[sg_popup id=”2322″ event=”onLoad”][/sg_popup]Small businesses often run into big problems. And they don’t have the resources to hire lawyers and fight for fairness. Instead, they need an advocate that can help them navigate a reasonable, cost effective solution.
The following case study is a great example of how we help small business:
The Day We Saved the Wine
John Bell parlayed his passion for wine into Willis Hall Winery in 2003. By 2006, Seattle Magazine awarded him “Best New Winemaker in Washington.”
However, in late 2007 Snohomish County initiated a code enforcement action against Willis Hall Winery threatening to shut down the operation for failure to comply with the county’s home occupation code. Mr. Bell hired a land use attorney to appeal the enforcement action, but such an appeal had some risks and was a slow process. With millions of dollars invested, John couldn’t afford to shut down his winery or move aging barrels of wine to a new location.
Willis Hall retained our company in early 2008 to assist his land use counsel in the appeal of the County’s order, as well as explore non-legal remedies.
Seeking to avoid litigating the matter, our company proposed several alternative technical solutions – offering research that his business may be a grandfathered use, applying for a code interpretation that the winery was an incidental use to the residence, and seeking an administrative zoning variance under a set of binding conditions. All of these solutions were rejected by county staff.
With the appeal hearing looming, we put on our lobbyist cap and approached the County Council. Recognizing the politics of shutting a business down, the Council Chairman was willing to consider adding an amendment to a zoning ordinance pending before the Council, providing a legal basis for the Willis Hall to exist.
Our company drafted the language for the amendment and worked with the prosecuting attorney’s office and planning department to ensure it wouldn’t run afoul of any growth management laws.
A short time later the County Council approved the amendment and Willis Hall was saved.
For decades business only had three solutions:
- Be big enough and wealthy enough to hire your own lobbyist;
- Join an association, federation or chamber of commerce that represents your industry in general; or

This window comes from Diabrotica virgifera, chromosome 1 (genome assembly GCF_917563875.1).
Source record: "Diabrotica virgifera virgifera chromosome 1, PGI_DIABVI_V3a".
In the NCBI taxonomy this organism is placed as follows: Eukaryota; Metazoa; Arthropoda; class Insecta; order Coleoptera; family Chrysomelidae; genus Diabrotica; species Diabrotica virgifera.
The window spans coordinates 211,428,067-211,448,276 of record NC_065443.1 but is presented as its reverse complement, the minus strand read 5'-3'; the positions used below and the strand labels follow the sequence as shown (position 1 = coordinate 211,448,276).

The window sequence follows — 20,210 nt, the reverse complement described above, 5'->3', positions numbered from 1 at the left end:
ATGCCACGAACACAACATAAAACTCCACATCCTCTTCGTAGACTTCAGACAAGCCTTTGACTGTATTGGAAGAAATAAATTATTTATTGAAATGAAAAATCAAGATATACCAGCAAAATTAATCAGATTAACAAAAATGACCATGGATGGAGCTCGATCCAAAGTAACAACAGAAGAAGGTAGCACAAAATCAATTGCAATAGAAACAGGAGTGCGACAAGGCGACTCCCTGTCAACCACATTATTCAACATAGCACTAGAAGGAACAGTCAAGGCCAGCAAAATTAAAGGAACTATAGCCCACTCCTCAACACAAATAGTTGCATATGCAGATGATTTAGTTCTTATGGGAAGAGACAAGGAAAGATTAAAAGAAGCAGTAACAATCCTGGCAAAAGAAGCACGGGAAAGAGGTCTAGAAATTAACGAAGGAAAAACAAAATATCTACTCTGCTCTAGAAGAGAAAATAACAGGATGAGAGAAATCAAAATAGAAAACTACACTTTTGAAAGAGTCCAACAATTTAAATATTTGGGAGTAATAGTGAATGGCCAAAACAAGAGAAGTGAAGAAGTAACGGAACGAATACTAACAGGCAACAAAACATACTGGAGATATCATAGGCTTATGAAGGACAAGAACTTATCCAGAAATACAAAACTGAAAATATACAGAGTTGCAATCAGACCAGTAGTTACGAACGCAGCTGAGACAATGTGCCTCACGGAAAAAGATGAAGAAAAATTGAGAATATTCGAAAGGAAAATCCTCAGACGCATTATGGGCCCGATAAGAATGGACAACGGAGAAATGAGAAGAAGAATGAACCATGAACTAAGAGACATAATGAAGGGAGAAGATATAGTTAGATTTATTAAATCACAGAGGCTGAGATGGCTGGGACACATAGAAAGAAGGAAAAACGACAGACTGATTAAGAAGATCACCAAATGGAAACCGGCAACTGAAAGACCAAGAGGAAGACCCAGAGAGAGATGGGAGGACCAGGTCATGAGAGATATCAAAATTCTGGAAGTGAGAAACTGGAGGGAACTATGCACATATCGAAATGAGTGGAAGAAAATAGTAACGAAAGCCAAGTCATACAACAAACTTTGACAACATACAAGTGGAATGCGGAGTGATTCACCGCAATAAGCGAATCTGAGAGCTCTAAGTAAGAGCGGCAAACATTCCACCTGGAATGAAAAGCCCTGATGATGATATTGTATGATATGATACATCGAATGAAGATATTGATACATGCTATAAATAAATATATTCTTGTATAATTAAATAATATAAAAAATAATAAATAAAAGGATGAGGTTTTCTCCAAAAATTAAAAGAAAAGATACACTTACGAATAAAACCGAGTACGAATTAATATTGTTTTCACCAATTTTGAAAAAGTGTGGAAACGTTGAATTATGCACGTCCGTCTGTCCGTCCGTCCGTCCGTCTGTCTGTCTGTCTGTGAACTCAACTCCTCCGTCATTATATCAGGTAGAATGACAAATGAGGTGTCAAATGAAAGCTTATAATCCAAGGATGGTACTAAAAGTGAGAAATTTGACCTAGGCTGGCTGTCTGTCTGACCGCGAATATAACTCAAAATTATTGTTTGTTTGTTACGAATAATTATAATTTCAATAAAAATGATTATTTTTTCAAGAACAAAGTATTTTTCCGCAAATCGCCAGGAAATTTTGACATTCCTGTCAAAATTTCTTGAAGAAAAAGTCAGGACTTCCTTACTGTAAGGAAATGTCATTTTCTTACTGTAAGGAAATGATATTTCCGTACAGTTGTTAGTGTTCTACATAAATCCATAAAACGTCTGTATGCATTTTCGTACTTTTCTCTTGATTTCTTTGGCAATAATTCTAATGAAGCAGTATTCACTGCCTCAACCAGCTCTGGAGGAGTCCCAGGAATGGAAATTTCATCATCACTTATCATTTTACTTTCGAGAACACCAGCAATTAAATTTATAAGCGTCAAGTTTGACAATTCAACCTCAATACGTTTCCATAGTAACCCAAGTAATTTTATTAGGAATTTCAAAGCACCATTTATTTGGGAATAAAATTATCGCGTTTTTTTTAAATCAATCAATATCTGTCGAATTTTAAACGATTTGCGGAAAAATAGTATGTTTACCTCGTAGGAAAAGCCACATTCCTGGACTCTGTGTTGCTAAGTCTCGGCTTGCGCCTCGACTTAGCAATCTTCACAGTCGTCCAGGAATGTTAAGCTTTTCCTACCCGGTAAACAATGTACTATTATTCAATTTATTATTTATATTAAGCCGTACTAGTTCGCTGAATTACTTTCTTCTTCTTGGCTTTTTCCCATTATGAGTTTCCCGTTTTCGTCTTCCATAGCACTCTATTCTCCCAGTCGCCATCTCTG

- Wait until things get so bad you need to hire a lawyer (or team of lawyers) to figure it out.
But now there’s a different way you can protect your business interests.
Toyer Strategic Consulting has nearly two decades of experience helping businesses, organizations and communities comprehend, combat and comply with new or pending regulations. We can make a difference for your business without breaking your bank account.
Contact us today for a confidential consultation on how we can assist your business.
Should Washington Encourage Night Hauling?
The greater Seattle metro area is experiencing a tremendous amount of economic growth, which when coupled with the state’s growth management laws (constraining developable areas) and notorious traffic congestion should lead to the question: “What if communities required new industrial and commercial construction to haul fill and like materials at night?”
- Get truck traffic off the roads at peak hours to reduce congestion and pollution from idling
- Shorten travel times for deliveries, which reduces construction costs and accelerates completion of site improvements
- Potential for noise impacts on residential areas if noise mitigating measures aren’t employed
- A greater need for regulators to monitor site construction at night
We recently helped a small business, The Grayson, resolve a zoning compliance matter that threatened to shut them down because their c0-housing solution to long term rentals for corporate relocation clients was defined as a “hotel” despite the fact it’s a far cry from a hotel.
Since it would be incredibly difficult to walk through the intricate challenges of their situation in a single blog post, we will try to simplify it.
The Grayson was an AirBNB style co-housing rental that the owners live in. Unfortunately, such uses (businesses) aren’t defined in the County’s code. When a use is not defined, it’s not allowed except that the County can interpret what use it most closely resembles.
In this case, their undefined use was found to be most closely like that of a “hotels” and hotels are not allowed in the zone where our client is located.
To solve the problem, we tenaciously pursued a code interpretation that argued our client was operating a boarding house. And upon securing that code interpretation we helped bring the client into compliance with those regulations, saving the business.
Our client was willing to let us share her thoughts on our work. . .
“Toyer’s firm has a great background and working knowledge of regulations, zoning, and code. Toyer was able to navigate the complexity of county planning department and code, succeeding in getting a resolution that kept our business from having to close. More incredible was the fact that Toyer was successful where attorneys had failed to help us with the problem. Without Toyer Strategic’s involvement, we would have spent thousands of dollars fighting a losing battle!” Mariam Zinn, Owner, The Grayson
We’re proud of the work our company does and what it means to small business and entrepreneurs.
Got a zoning or zoning compliance issue? We can help. Contact us